denizenship


Also found in: Thesaurus, Medical, Legal, Encyclopedia.

denizenship

(ˈdɛnɪzənˌʃɪp)
n
(Law) the status of a denizen
Mentioned in ?
References in periodicals archive ?
These practices question the extent to which 'denizenship' - the rights afforded to non-citizen residents - continues to be a meaningful concept, as well as highlighting the implications for promoting a cohesive, inclusive and diverse society.
Es mas, recientemente fue conocida la propuesta etico-politica de Zoopolis (Donaldson and Kymlicka 2011), que propone otorgar a los animales ya sea ciudadania (citizenship), derechos de residencia (denizenship) o bien reconocer su soberania:
She also considers the rights to citizenship and political membership claimed by queer bodies and an examination of "new" and alternative forms of citizenship, such as denizenship, urban citizenship, diasporic citizenship, and Indigenous citizenship.
(154) Borrowing from Wolch, Donaldson and Kymlicka coin their vision for a "situated animal ethics" (155) as a "zoopolis", signalling a society that, in order to be just, treats domesticated animals as co-citizens, respects the sovereignty of wild animals who live apart from humans, and affords denizenship to those animals humans perceived as wildlife coexisting with us in urban landscapes.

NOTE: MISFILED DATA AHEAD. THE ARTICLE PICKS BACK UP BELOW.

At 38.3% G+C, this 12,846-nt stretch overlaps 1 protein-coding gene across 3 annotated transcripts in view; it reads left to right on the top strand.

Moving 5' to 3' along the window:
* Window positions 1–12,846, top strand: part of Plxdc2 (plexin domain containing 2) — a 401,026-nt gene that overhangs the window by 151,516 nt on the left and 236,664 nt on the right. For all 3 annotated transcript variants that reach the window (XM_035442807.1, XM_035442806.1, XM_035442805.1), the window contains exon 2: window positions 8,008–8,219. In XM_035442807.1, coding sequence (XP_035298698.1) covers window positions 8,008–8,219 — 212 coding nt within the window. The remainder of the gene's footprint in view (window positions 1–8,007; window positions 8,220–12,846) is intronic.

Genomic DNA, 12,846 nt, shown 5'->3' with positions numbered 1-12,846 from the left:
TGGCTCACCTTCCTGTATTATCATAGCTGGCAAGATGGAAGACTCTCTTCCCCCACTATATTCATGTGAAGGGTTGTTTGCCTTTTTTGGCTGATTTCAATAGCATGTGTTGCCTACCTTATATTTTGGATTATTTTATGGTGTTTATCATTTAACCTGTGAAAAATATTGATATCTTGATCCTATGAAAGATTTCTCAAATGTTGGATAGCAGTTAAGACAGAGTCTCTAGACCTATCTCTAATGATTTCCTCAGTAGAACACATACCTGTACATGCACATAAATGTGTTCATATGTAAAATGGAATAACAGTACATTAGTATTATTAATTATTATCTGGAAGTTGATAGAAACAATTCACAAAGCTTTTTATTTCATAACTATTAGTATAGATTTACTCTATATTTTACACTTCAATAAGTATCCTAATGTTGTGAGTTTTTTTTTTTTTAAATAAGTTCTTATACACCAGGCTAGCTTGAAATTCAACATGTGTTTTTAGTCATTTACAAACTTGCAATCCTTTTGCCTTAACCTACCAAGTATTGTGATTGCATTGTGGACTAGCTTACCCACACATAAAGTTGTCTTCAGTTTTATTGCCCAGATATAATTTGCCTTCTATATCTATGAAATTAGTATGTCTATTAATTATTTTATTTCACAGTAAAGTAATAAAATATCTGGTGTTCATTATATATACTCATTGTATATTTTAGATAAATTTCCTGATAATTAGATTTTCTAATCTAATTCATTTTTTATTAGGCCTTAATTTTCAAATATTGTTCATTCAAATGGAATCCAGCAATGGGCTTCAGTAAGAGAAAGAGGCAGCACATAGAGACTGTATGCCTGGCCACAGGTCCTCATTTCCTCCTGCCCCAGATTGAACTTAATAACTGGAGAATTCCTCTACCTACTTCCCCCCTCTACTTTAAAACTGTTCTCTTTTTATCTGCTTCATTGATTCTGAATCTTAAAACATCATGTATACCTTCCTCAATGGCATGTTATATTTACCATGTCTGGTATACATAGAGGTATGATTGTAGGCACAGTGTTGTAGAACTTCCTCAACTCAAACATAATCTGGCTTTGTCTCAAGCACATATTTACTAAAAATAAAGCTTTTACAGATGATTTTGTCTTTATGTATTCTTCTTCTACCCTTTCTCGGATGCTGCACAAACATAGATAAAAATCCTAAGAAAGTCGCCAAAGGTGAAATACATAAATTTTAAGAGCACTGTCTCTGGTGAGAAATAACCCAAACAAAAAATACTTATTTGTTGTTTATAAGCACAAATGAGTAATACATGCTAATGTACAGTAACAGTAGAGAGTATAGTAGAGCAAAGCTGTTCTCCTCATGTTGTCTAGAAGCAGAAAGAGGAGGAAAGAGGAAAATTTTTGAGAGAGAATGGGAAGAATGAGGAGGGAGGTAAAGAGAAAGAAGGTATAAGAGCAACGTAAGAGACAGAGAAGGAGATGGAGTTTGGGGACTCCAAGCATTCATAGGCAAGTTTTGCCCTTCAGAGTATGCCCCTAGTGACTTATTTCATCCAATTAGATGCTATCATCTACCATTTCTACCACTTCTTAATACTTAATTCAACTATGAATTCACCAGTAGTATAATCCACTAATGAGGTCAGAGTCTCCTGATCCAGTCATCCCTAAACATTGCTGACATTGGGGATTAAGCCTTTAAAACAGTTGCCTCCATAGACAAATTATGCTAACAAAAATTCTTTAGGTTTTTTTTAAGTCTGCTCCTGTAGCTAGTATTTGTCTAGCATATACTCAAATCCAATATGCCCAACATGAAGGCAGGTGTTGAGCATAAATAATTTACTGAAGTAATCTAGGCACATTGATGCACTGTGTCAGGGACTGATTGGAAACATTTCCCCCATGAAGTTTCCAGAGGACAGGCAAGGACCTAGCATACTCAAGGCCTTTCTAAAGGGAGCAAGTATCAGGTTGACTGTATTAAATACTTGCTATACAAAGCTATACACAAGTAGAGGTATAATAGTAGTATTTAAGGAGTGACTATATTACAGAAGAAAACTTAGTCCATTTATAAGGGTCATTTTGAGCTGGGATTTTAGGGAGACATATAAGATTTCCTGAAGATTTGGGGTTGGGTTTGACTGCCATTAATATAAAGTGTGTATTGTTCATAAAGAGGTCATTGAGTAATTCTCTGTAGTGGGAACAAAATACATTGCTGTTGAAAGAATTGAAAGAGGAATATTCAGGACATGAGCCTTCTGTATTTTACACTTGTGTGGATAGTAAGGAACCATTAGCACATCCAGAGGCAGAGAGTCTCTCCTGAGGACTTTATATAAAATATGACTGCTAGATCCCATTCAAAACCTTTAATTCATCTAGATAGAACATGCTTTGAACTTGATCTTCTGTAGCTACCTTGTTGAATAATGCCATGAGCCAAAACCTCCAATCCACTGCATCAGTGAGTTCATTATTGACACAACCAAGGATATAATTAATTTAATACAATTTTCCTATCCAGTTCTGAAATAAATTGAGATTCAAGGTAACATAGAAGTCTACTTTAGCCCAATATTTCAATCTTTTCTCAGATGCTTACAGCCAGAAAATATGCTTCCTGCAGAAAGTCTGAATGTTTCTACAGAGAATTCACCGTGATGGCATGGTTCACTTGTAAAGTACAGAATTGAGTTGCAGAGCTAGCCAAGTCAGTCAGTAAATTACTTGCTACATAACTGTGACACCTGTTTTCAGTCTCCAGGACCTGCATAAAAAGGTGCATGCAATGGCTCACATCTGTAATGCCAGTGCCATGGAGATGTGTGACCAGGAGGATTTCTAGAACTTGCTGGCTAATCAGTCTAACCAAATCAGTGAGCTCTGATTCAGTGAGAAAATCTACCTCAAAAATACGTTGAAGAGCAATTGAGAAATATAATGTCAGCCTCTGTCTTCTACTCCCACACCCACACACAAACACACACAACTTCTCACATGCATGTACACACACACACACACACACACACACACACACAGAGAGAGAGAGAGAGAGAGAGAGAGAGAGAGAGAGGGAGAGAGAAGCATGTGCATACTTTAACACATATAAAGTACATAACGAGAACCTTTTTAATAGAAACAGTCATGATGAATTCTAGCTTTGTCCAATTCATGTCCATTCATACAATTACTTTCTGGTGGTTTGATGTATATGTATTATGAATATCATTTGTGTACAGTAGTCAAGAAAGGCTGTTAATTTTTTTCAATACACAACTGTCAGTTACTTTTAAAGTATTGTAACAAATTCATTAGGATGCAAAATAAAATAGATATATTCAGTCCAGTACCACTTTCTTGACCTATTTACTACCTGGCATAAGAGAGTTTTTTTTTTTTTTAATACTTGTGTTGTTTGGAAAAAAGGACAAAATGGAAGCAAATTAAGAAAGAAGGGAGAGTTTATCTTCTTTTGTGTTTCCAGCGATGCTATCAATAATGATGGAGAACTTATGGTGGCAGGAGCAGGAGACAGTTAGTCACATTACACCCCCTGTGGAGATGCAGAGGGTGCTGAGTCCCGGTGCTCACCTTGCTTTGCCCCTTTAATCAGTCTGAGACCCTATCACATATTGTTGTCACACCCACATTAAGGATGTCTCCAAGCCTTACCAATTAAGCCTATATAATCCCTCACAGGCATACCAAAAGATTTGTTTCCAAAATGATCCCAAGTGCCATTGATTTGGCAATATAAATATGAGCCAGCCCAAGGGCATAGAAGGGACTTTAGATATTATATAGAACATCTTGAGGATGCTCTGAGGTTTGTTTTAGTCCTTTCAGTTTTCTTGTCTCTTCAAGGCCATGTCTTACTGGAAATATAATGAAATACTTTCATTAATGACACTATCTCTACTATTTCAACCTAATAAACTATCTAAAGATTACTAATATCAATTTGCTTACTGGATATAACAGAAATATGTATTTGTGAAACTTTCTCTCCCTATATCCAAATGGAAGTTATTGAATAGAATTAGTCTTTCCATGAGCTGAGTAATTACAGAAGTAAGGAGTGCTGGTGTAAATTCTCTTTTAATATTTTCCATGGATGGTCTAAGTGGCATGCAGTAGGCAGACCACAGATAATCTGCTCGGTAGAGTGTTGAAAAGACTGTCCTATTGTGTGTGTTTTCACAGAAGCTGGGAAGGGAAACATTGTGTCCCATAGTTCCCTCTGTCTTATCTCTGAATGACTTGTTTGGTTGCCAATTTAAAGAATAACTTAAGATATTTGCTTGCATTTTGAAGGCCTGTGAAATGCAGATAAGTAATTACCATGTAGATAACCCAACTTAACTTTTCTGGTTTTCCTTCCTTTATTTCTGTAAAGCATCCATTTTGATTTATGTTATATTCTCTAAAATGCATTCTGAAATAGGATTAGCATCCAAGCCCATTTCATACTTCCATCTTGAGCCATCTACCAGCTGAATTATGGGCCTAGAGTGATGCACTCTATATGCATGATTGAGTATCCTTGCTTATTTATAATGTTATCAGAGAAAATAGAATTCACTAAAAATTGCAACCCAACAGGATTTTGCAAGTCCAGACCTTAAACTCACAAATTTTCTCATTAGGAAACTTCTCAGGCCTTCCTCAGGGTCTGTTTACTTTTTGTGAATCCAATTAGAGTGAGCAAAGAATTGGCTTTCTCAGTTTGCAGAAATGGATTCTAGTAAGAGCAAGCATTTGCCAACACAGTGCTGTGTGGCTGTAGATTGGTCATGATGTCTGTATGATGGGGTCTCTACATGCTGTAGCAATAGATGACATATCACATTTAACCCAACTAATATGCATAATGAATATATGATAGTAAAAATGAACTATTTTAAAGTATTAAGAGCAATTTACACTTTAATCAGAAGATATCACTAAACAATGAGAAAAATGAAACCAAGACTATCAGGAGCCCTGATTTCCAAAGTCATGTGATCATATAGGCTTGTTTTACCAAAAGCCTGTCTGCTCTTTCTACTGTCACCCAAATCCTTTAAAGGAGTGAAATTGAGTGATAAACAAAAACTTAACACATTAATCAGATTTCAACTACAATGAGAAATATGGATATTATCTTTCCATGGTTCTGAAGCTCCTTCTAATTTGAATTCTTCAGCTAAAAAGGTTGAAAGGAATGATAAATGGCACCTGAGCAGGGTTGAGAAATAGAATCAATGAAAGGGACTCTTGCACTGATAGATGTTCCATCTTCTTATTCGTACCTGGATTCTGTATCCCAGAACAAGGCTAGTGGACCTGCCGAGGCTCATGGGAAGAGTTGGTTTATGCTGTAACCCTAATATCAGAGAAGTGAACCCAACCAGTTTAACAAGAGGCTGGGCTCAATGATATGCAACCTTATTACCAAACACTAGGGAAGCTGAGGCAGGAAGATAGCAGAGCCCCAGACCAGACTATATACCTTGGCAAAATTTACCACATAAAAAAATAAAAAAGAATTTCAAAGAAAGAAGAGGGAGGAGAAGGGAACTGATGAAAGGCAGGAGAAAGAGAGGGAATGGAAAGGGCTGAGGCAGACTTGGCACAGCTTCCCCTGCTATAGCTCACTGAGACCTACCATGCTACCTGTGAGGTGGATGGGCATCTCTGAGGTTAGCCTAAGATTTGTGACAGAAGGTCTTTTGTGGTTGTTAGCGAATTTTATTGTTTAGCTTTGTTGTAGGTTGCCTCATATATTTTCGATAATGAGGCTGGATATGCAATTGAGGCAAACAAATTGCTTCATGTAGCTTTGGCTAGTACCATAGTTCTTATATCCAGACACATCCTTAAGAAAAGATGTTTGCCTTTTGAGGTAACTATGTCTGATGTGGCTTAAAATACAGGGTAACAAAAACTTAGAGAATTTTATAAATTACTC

At the same time, we can identify the trans' formation of political membership through new forms of quasi-citizenship or "denizenship." (8) Here we see forms of "stable association with the polity other than through the medium of citizenship," which consequently test "the frame of our traditional understanding of membership of a political community." (9) In this light, the individual does not necessarily need to be a citizen to enjoy membership in a polity, since non-nationals are entitled to rights deriving from international human rights standards, regardless of their nationality, and from international agreements, as epitomized by the case of